Fire Extinguishing Systems

For your safety and the safety of others at the U-M, it is a good practice to know when to fight a fire, which fire extinguisher to use, and how to put out a fire.  The first decision you MUST make when a fire occurs is to ONLY fight a fire if:

  • The fire is small and contained
  • You are safe from toxic smoke
  • You have a means of escape
  • Your instincts tell you it is OK

If at any time you one of these criteria changes, SOUND THE ALARM and evacuate the area immediately.

Fire Extinguishers

Class A


  • Wood
  • Paper
  • The amount of water the fire extinguisher holds
  • The amount of fire it will extinguish
Class B


Flammable liquids, such as:

  • Grease
  • Gasoline
  • Oil
The approximate number of square feet of a flammable liquid fire that a non-expert person can expect to extinguish NA
Class C


  • Electrical equipment
  • Electrically energized fires
NA The presence of the letter C indicates that the extinguishing agent is non-conductive
Class D Flammable metals (are often specific for the type of metal in question) NA They are NOT given a multi-purpose rating for use on other types of fires
Multi-Class Many extinguishers available today can be used on different types of fires and will be labeled with more than one designator (A-B, B-C, or A-B-C).

Using a Fire Extinguisher

Even though extinguishers come in a number of shapes and sizes, they all operate in a similar manner.  An easy acronym for fire extinguisher use is PASS: Pull, Aim, Squeeze, Sweep.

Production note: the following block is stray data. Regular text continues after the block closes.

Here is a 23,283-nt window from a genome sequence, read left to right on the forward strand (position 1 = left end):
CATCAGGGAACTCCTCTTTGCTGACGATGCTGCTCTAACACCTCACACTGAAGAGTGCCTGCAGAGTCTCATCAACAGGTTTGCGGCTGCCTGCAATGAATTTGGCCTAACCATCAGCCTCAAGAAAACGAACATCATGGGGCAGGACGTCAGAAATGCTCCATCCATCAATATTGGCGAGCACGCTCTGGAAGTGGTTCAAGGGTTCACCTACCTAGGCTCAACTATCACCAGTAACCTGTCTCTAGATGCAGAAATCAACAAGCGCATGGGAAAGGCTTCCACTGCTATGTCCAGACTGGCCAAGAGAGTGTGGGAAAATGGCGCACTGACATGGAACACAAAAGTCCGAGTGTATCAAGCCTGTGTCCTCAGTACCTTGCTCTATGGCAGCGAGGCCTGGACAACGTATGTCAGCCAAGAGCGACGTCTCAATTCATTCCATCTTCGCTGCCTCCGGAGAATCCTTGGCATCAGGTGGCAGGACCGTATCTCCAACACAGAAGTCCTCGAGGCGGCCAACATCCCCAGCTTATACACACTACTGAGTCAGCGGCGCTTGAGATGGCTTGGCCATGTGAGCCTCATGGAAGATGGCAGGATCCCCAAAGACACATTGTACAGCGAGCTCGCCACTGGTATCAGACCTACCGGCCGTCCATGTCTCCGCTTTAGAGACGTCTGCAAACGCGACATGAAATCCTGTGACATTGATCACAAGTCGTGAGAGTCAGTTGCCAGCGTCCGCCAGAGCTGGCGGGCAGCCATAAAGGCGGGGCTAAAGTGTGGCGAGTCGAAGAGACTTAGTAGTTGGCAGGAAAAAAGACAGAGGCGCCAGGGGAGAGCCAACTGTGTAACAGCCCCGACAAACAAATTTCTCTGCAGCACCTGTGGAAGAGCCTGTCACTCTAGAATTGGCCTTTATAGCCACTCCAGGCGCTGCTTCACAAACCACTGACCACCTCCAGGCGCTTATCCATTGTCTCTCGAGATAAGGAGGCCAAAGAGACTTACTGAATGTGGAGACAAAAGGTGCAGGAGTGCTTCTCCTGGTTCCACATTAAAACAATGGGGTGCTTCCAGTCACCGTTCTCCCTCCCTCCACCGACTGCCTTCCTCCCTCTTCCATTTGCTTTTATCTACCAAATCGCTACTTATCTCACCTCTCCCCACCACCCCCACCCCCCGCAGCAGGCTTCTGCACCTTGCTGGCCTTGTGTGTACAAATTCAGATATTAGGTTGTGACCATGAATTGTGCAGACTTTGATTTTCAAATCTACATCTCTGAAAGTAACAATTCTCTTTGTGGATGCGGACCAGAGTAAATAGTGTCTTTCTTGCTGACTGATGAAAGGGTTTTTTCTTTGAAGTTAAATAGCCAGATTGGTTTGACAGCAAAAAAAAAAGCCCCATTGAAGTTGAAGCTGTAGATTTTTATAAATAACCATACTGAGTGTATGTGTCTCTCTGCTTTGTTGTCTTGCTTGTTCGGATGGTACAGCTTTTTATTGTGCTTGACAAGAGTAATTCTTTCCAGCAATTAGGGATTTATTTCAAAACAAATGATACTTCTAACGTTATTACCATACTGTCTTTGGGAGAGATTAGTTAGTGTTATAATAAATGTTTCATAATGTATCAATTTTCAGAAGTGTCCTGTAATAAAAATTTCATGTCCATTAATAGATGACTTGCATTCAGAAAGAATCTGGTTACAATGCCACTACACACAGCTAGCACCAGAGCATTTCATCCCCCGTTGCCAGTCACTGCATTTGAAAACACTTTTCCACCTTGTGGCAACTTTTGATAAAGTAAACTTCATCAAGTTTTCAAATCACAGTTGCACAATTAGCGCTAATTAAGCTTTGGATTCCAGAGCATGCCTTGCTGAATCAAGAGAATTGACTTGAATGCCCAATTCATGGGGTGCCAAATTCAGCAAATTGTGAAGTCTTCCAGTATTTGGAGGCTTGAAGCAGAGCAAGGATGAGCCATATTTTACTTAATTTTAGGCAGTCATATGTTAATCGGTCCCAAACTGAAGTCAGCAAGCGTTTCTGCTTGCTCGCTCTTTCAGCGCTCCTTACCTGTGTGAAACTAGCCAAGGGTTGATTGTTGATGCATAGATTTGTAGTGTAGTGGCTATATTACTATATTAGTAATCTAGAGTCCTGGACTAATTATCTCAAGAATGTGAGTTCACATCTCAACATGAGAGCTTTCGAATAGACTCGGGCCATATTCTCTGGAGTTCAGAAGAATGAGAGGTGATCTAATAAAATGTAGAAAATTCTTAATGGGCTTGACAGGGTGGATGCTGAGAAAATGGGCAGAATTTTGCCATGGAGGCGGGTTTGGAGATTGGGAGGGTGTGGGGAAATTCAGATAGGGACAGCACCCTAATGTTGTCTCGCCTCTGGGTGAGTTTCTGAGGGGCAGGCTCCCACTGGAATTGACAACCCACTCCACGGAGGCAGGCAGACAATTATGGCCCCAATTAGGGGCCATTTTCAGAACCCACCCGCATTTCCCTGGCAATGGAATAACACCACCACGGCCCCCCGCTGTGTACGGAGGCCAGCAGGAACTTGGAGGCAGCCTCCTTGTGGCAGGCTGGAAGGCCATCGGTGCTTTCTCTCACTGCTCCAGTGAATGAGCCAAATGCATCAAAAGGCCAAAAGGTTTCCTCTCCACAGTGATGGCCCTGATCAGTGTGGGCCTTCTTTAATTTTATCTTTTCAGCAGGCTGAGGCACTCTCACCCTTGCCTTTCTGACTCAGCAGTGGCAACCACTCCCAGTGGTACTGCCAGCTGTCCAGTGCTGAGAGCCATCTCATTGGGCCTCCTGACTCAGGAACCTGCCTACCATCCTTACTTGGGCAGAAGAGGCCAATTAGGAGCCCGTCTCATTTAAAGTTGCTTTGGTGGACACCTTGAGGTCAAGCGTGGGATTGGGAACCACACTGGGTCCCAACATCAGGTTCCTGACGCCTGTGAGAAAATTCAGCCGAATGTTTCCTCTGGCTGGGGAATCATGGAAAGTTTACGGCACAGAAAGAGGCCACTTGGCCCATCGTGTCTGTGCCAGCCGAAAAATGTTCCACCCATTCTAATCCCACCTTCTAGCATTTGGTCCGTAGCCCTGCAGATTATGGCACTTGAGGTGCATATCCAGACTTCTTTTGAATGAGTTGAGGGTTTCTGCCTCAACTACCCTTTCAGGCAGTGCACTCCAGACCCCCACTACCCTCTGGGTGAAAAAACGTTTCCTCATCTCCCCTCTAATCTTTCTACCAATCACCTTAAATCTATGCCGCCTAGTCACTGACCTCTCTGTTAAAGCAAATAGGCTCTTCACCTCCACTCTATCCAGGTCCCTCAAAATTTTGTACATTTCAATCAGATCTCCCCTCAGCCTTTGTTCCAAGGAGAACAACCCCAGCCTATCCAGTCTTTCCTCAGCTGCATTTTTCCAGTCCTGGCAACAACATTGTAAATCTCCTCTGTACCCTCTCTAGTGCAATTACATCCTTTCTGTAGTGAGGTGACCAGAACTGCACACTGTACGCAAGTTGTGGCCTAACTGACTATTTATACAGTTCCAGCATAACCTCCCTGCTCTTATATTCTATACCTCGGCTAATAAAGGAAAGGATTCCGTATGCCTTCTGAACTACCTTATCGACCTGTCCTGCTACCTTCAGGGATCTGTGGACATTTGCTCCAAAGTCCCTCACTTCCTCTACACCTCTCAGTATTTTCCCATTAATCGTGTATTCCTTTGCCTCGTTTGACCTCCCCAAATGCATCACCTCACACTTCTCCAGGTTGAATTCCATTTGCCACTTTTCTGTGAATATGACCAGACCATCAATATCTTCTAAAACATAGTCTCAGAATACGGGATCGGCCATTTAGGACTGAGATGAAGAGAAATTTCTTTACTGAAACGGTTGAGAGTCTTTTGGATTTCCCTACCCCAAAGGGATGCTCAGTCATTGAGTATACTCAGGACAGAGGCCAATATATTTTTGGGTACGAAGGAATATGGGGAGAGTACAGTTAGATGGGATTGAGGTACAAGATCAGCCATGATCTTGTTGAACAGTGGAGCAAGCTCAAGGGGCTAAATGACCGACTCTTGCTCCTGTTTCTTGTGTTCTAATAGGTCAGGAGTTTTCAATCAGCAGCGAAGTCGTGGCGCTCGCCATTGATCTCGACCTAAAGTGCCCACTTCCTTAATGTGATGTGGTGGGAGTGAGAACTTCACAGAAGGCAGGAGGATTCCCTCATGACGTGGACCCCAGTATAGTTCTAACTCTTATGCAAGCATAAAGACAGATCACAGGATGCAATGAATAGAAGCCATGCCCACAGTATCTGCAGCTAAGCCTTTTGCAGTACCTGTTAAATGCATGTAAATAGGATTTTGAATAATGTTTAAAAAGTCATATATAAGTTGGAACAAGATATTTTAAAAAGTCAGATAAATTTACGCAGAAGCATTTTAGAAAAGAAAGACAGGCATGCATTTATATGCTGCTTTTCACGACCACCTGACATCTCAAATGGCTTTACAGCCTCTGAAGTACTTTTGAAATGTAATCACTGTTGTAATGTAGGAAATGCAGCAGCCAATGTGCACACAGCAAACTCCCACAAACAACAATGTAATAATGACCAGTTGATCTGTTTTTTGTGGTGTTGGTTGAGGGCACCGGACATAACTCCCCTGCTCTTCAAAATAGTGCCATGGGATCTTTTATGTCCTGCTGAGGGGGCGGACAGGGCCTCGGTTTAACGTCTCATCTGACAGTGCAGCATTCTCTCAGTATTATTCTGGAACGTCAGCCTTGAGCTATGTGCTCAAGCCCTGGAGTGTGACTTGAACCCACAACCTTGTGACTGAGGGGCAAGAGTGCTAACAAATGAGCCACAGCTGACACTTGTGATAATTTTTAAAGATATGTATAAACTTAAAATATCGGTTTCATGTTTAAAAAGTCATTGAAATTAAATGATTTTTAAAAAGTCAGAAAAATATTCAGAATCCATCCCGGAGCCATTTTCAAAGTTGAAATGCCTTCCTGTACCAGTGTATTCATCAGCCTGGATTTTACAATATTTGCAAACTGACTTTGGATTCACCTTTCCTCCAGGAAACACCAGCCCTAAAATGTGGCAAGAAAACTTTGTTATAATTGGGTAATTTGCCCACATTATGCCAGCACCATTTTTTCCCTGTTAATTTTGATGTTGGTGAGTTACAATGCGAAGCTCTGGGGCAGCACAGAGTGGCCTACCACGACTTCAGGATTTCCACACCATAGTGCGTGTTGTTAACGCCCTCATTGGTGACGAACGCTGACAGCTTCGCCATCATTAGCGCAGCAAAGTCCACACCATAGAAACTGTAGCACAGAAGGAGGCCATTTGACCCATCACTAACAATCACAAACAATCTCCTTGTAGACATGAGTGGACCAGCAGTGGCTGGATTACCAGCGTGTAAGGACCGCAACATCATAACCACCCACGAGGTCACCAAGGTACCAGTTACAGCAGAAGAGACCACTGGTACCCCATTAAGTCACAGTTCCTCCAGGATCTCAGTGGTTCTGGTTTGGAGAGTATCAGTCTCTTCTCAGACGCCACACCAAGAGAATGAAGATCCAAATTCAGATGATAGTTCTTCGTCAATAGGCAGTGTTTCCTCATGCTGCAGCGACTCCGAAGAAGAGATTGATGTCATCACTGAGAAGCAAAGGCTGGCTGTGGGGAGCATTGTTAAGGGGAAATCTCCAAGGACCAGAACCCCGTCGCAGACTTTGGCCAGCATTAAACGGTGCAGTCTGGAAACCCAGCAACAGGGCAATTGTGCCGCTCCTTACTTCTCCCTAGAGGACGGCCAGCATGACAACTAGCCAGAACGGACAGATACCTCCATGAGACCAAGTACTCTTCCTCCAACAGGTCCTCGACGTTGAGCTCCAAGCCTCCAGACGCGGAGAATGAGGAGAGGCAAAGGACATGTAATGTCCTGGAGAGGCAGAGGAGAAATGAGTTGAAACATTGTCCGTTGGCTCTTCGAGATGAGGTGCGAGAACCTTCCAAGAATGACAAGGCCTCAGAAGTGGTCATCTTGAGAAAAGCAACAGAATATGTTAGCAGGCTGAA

1. PULL the pin at the top of the extinguisher that keeps the handle from being accidentally pressed.
  2. AIM the nozzle toward the base of the fire.
  3. Stand approximately 8 feet away from the fire and SQUEEZE the handle to discharge the extinguisher.  If you release the handle, the discharge will stop.
  4. SWEEP the nozzle back and forth at the base of the fire.  After the fire appears to be out, watch carefully since it may re-ignite.

Special Hazards Fire Extinguishing Systems

“Special Hazards” fire extinguishing systems are used in U-M buildings that include:

  • Certain fire hazards that standard automatic sprinklers systems cannot effectively control or extinguish
  • Equipment or operations that upon the application of water may cause excessive collateral damage or an interruption of critical operations

For some of these locations, a special hazards fire extinguishing system may be employed using one of the following fire suppression agents:

  • A non-water, “clean agent”, e.g., a halocarbon (halon) agent or an inert gas agent (a blend of one or more gases of helium, neon, argon, or nitrogen)
  • Carbon dioxide (CO2)
  • Dry chemical
  • Foam

U-M departments that have a special hazard fire extinguishing system installed MUST ensure:

  • The special hazard fire extinguishing system is in proper operating condition
  • That affected building occupants have been provided pertinent health and safety information

For information about special hazards fire extinguishing systems, contact Fire Safety Services at (734) 615-6764.

For more information about the health and safety of the fire suppression agent used in special hazard fire extinguishing system, call EH&S at (734) 647-1142.

Policies, Procedures, and Guidelines

Special Hazards Fire Extinguishing Systems